To my soil, which was already fairly rich from years of plant mulch, I decided to add:

  • Coast of Maine Lobster Quoddy Compost – a really rich, dark brown soil conditioner heavy in calcium to help balance the pH, and our acidic-leaning rain. Calcium is also an essential element for plant growth – it’s the ‘glue’ in plant cell membranes.
  • Michigan Made Mix – an organic soil that in itself provides all the nutrients a plant needs – used here to bolster the overall nutrients, microbes, and humic content
  • Wiggle Worm Soil Builder Earthworm Casings – I never knew what a worm casing was until I opened the bag; and sure enough, had seen them when I bought nightcrawlers for fishing – they look like little droplets of dried out soil. Directions suggest using them in the furrows when planting seeds, which is how I used the castings. I also added some composted soil from my indoor garden, which add some perlite – those little white specs in most potting soils that helps with aeration and drainage. 
  • Checking Soil pH

    While checking water & soil pH levels was something I had drummed into me by the gardening experts with whom I work, I never quite understood why it is so important. 

    The simple answer: microbes break down nutrients in the soil for uptake by plants; and can only fully complete their role when they live within this pH range. In addition, plants themselves will lock out essential growth elements, such as iron, which is locked out when pH gets higher than 6.6!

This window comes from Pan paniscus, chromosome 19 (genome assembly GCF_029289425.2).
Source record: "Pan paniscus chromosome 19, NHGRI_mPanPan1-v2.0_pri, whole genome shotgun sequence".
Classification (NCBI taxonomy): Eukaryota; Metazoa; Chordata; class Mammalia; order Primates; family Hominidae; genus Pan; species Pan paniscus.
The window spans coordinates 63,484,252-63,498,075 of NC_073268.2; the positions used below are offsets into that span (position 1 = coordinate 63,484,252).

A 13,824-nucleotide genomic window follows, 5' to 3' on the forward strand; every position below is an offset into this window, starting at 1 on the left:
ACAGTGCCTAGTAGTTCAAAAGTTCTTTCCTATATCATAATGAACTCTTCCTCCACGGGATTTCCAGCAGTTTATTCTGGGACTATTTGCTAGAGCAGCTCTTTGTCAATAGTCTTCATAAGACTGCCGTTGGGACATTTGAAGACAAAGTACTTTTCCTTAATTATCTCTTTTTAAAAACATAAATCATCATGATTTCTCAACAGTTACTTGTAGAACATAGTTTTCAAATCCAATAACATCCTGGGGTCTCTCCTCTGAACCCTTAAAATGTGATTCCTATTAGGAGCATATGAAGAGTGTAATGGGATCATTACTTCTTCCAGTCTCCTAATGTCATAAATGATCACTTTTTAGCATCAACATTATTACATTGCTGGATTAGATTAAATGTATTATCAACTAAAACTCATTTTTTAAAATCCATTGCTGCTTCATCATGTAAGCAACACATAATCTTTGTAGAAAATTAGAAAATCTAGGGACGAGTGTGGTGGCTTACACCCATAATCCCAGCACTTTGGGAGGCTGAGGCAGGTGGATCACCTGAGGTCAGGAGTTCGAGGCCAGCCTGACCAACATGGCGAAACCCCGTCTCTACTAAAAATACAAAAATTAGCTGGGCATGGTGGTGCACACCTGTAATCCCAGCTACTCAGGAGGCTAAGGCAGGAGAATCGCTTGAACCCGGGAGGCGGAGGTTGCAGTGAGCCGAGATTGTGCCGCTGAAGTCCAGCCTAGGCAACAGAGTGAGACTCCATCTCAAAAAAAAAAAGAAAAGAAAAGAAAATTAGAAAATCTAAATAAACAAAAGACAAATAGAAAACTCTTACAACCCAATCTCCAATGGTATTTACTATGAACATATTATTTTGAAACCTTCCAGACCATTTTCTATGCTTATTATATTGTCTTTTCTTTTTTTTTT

It’s a simple thing to do. You can either use an inexpensive soil pH meter which you insert into the soil to get a rough reading. The more accurate method is to make a ‘slurry’ – a mix of the water you use and the soil. Let it sit a few minutes and use a pH tester - there are many options for pH testers, such as the one shown. (A real pH tester is a ‘must-have’ tool for indoor gardeners)

    Building The Garden

    What started as a 10’ x 6’ ended as an 11’ x 6.5’ raised bed enclosure for no other reason than that’s the wood I had. I also thought this compact size would be manageable; I still want time for other summer stuff like the beach, fishing and golf!

    My plan was a working document as I came to more fully grasp what the actual land size was. I also wanted to plant furrows wide enough so my power tiller could be used for the major weeding tasks.